We decide on a whim to visit Iona Wine Estate – and it turns out to be a treat! The sun is setting over the lush green lawn as I take a couple of pictures of owners Andrew and Rozy Gunn.
In the tasting room stands a rare silver 1958 Porsche 356, a reminder of the time Andrew spent climbing the corporate ladder in Johannesburg many years ago. As he puts it, ‘The corporate world didn’t agree with me, and I didn’t agree with it.’ So he took a year off and ended up looking at farms for sale in the area. When he discovered this property overlooking the Atlantic Ocean in early 1997, it was completely rundown but had great potential, he thought – and now the renovated Herbert Baker homestead is their home.
Their tasting room features artworks that chronicle their lives in many ways, including a quirky sculpture by Rozy called Dorothy’s
Little Tantrum and cartoons by her late husband, Derek Bauer.
‘Wine farming can express your little piece of soil; it reflects your ideas, your ambition, your intellect and what it is you’re trying to do,’ Rozy says. Her holistic approach to life is reflected in their natural farming practices, which she says are not very different from how her grandparents used to farm – like using beneficial insects rather than insecticides to control pests.
Andrew says the Elgin area is not nearly as popular as Stellenbosch in terms of wine, but what happens is that people taste their wine at a restaurant and then take the trip to come and see where it’s made.
He and Rozy have an uncompromising belief in how things should be done. ‘Your intention is everything. It will eventually filter through in all you do,’ he says.
We stay over at one of the three cosy cottages at Paul Wallace Wines. In the morning, I sit with owners Nicky and Paul Wallace on their patio overlooking a vineyard with ‘ready-to-pick’ Malbec grapes.
‘Our family has alcohol in the veins from both the maternal and paternal side!’ Nicky says, laughing. She grew up working in her father’s bottle stores (her ancestors are the Sedgwicks who launched the eponymous Old Brown Sherry). Years later, under the guidance of John Platter, she became the wine buyer for Woolworths.
Paul, who is a viticulturist, tells the story of how they came to live here: ‘We were on our way to the Wild Coast for our honeymoon 33 years ago when we drove through this valley and I said to Nicky, “One day we’ll have a farm here.” Sixteen years later, we made it happen.’
Their sons, who were city kids from the Cape Town Southern Suburbs when they moved to Elgin, now both work in the wine industry.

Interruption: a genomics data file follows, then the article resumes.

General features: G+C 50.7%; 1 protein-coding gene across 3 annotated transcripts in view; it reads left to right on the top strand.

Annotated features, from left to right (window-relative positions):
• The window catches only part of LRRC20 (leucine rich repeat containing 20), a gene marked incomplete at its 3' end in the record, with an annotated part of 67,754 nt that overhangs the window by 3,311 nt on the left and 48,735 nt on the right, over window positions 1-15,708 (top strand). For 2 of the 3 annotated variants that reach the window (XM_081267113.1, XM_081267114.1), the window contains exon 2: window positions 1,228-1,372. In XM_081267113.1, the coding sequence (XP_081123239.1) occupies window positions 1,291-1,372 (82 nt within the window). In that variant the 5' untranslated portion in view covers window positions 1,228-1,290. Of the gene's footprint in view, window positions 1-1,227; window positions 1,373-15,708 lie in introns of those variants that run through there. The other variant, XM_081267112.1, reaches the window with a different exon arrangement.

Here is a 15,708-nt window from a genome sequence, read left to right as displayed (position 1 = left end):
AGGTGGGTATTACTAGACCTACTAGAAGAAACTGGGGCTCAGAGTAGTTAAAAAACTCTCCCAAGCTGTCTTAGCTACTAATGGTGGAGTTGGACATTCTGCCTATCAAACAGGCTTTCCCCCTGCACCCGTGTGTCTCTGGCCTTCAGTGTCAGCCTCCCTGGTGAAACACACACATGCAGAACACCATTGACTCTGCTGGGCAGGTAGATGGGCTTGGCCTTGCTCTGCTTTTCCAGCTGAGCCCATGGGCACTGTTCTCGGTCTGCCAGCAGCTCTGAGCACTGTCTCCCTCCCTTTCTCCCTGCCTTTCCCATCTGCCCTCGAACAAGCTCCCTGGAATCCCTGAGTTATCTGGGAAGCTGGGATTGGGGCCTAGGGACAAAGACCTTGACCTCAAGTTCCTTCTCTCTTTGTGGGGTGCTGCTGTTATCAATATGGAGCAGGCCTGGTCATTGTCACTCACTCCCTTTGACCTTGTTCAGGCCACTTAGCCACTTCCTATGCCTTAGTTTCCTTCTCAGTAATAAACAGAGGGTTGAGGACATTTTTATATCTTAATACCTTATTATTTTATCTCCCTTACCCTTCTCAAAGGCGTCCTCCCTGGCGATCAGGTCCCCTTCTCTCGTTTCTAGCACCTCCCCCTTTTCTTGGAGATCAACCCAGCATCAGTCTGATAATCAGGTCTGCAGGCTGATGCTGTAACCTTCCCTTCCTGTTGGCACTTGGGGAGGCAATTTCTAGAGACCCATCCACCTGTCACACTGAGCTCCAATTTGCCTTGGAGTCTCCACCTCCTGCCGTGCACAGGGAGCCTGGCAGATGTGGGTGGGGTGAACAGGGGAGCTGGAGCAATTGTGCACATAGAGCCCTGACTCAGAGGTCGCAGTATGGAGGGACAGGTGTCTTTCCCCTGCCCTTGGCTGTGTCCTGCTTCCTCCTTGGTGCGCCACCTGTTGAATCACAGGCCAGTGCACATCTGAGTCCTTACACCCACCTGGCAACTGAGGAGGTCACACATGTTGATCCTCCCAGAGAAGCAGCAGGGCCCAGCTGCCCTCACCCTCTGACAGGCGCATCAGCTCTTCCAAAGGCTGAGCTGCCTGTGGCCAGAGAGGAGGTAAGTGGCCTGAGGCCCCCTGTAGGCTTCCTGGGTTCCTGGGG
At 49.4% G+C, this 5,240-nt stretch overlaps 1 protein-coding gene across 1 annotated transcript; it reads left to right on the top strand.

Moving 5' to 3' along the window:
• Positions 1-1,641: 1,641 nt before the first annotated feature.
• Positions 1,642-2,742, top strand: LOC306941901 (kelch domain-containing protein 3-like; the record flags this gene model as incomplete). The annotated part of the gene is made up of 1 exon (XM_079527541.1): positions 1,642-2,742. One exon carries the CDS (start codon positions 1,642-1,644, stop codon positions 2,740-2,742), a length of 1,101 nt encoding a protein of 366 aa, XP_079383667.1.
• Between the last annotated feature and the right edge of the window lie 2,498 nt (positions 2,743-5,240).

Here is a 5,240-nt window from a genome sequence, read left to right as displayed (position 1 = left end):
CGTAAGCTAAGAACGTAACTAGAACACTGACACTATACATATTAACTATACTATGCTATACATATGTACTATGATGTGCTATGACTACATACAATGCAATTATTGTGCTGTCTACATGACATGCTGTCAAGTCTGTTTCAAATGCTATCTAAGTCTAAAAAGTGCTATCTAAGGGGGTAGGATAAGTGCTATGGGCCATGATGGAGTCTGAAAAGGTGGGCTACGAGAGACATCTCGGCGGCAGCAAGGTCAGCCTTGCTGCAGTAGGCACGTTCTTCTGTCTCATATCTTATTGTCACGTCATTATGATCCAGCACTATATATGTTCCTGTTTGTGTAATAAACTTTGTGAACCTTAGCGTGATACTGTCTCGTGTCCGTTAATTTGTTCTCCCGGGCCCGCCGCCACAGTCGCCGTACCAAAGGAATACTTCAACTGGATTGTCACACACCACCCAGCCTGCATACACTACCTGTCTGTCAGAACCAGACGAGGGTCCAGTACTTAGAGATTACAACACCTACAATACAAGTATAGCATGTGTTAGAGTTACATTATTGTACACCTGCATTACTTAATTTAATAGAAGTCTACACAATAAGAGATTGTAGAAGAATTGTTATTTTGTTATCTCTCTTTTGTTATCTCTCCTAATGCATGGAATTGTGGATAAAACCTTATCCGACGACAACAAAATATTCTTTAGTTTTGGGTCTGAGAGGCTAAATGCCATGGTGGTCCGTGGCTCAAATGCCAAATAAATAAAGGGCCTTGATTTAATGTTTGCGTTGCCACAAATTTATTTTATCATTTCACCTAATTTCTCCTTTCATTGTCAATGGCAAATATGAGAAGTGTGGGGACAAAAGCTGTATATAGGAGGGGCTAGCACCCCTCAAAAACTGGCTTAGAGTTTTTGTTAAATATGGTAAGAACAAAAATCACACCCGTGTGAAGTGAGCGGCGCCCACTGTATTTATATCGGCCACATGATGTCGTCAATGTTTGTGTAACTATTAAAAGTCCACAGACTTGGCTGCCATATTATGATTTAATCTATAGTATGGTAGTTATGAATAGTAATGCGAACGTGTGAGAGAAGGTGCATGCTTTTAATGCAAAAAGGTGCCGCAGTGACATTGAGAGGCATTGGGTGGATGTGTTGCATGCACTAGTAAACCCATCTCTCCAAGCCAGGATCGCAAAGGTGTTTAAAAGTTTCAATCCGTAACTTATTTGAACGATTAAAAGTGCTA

The winery is renowned for its Malbec, named Black Dog after
their furry friend Jake, who was Paul’s shadow for 15 years. Visitors are welcome to bring their dogs with them to the farm as long as they don’t bother the 20 free-range chickens. ‘One rooster lost his personality when he lost his tail feathers after a dog got hold of him,’ Nicky says.
For lunch, we make our way to South Hill Restaurant & Art Gallery. Besides excellent wines the restaurant offers country-style meals, and the gallery has a rotating collection of contemporary South African art on display. The King family has always been in the hospitality industry, so it was a natural progression to move into wine. Today, South Hill is one of the top wedding venues in the area. It is renowned for its tapas, either served as a starter or as a winepairing experience. There’s a guest house and a honeymoon cottage, as well as a houseboat that sleeps two families comfortably.
On our last night we book into Cheverells Farm, a working apple and pear farm in Grabouw. Owner Catherine Boome says she and her husband decided to leave city life, and they haven’t looked back since.
A dietician by trade, Catherine is in the process of transforming an old shed on the farm into a health and wellness retreat. Her dream is to offer an experience where children and adults can pick apples and enjoy a day on the farm. ‘There’s a need for kids to see that apples grow on trees and don’t come out of plastic packets on shelves,’ she says. There’s a dam for swimming and catch-and-release bass fishing, and dogs are allowed.
The farm offers two country-style cottages with a big fireplace each, fully equipped for self-catering. Outdoor adventure enthusiasts often use them as a base to explore the world-class mountain biking, running and hiking trails in the valley. They’re well positioned for accessing the mountain bike trails at Oak Valley Estate and Paul Cluver Wines, as well as Lebanon MTB Trails. ❖